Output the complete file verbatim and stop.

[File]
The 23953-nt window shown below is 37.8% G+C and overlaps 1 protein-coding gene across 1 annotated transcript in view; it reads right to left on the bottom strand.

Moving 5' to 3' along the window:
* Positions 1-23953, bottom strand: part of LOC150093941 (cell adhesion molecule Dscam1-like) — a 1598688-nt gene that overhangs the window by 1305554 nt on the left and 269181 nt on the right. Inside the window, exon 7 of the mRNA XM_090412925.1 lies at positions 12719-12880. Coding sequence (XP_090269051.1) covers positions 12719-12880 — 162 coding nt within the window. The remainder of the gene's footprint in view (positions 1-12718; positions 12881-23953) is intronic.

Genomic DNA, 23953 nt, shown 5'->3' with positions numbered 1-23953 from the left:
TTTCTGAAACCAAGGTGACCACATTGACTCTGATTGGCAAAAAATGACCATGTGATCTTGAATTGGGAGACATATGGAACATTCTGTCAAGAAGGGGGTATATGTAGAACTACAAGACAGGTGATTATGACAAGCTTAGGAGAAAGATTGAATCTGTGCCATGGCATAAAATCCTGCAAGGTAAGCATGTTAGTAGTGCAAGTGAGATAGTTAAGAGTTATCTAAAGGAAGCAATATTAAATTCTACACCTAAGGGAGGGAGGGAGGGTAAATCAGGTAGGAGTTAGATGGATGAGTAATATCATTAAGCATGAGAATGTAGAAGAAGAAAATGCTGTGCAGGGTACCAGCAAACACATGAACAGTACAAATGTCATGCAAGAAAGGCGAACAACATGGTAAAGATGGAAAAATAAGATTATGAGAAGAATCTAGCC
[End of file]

The 23953-nt window shown below is 37.8% G+C and overlaps 1 protein-coding gene across 1 annotated transcript in view; it reads right to left on the bottom strand.

Moving 5' to 3' along the window:
* Positions 1-23953, bottom strand: part of LOC150093941 (cell adhesion molecule Dscam1-like) — a 1598688-nt gene that overhangs the window by 1305554 nt on the left and 269181 nt on the right. Inside the window, exon 7 of the mRNA XM_090412925.1 lies at positions 12719-12880. Coding sequence (XP_090269051.1) covers positions 12719-12880 — 162 coding nt within the window. The remainder of the gene's footprint in view (positions 1-12718; positions 12881-23953) is intronic.

Genomic DNA, 23953 nt, shown 5'->3' with positions numbered 1-23953 from the left:
TTTCTGAAACCAAGGTGACCACATTGACTCTGATTGGCAAAAAATGACCATGTGATCTTGAATTGGGAGACATATGGAACATTCTGTCAAGAAGGGGGTATATGTAGAACTACAAGACAGGTGATTATGACAAGCTTAGGAGAAAGATTGAATCTGTGCCATGGCATAAAATCCTGCAAGGTAAGCATGTTAGTAGTGCAAGTGAGATAGTTAAGAGTTATCTAAAGGAAGCAATATTAAATTCTACACCTAAGGGAGGGAGGGAGGGTAAATCAGGTAGGAGTTAGATGGATGAGTAATATCATTAAGCATGAGAATGTAGAAGAAGAAAATGCTGTGCAGGGTACCAGCAAACACATGAACAGTACAAATGTCATGCAAGAAAGGCGAACAACATGGTAAAGATGGAAAAATAAGATTATGAGAAGAATCTAGCC